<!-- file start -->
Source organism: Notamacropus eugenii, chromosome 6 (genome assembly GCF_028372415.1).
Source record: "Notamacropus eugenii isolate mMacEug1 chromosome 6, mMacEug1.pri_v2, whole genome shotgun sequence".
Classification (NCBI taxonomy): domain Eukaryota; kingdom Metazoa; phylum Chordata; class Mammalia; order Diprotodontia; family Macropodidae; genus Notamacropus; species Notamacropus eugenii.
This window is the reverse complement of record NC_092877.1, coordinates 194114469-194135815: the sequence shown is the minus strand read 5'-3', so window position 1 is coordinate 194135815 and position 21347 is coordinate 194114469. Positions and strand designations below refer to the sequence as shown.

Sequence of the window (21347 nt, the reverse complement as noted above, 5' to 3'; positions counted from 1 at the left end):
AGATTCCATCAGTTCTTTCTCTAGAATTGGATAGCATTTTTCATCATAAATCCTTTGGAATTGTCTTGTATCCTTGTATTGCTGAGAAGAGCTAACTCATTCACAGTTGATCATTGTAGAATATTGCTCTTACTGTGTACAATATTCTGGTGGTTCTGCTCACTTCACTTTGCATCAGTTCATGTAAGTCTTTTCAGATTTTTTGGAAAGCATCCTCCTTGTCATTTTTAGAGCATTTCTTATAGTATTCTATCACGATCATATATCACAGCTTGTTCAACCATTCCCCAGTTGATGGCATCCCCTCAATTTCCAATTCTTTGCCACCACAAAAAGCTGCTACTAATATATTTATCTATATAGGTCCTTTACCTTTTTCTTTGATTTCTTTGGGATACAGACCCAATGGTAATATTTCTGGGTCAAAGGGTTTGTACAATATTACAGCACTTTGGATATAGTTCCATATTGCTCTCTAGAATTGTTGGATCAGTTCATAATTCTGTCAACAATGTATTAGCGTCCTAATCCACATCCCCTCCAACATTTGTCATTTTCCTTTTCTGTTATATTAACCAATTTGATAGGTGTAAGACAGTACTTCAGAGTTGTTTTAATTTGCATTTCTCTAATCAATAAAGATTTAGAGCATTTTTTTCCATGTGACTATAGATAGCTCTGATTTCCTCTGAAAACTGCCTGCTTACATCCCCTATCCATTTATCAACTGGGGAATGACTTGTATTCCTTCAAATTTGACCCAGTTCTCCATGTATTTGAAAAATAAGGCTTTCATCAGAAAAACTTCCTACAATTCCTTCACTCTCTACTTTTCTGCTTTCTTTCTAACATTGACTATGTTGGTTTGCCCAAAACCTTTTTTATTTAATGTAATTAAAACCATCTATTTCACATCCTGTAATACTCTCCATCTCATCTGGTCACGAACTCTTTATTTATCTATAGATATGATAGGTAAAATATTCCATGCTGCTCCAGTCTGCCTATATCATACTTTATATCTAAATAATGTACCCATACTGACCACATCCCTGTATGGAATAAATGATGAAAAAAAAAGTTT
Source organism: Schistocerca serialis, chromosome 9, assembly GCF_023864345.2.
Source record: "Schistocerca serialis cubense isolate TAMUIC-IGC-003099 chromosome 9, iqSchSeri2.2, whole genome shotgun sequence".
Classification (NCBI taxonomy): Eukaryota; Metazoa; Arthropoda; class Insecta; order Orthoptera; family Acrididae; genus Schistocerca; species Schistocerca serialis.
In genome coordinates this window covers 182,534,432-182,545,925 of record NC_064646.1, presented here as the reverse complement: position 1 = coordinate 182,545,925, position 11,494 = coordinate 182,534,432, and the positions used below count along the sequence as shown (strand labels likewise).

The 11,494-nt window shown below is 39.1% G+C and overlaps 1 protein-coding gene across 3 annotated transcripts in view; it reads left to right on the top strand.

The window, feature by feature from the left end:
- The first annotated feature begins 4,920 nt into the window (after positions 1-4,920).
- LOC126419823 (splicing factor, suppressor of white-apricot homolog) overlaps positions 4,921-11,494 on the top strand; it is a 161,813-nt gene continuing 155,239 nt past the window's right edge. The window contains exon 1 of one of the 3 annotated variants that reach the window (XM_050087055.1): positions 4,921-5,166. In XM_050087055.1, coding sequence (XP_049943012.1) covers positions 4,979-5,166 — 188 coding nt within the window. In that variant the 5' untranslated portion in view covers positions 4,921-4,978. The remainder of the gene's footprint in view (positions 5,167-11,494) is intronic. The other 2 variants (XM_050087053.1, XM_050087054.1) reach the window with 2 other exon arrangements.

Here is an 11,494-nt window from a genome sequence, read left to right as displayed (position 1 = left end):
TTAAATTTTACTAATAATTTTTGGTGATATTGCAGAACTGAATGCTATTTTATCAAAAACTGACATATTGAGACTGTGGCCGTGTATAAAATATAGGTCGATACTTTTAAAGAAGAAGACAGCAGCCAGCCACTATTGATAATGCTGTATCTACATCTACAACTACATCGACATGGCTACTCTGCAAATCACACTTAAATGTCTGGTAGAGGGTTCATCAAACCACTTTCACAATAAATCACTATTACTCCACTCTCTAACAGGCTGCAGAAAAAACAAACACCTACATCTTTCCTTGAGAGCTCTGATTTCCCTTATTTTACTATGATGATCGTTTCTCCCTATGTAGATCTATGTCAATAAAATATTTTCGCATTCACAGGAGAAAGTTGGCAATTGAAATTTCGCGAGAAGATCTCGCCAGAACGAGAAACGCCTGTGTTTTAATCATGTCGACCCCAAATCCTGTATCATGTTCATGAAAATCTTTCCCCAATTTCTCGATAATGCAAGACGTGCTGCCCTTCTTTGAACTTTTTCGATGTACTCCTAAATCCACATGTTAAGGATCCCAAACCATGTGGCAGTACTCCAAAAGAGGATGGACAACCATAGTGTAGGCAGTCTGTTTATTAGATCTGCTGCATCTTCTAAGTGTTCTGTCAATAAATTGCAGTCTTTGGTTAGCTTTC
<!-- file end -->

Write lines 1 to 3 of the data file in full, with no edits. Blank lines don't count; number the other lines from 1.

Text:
Source organism: Notamacropus eugenii, chromosome 6 (genome assembly GCF_028372415.1).
Source record: "Notamacropus eugenii isolate mMacEug1 chromosome 6, mMacEug1.pri_v2, whole genome shotgun sequence".
Classification (NCBI taxonomy): domain Eukaryota; kingdom Metazoa; phylum Chordata; class Mammalia; order Diprotodontia; family Macropodidae; genus Notamacropus; species Notamacropus eugenii.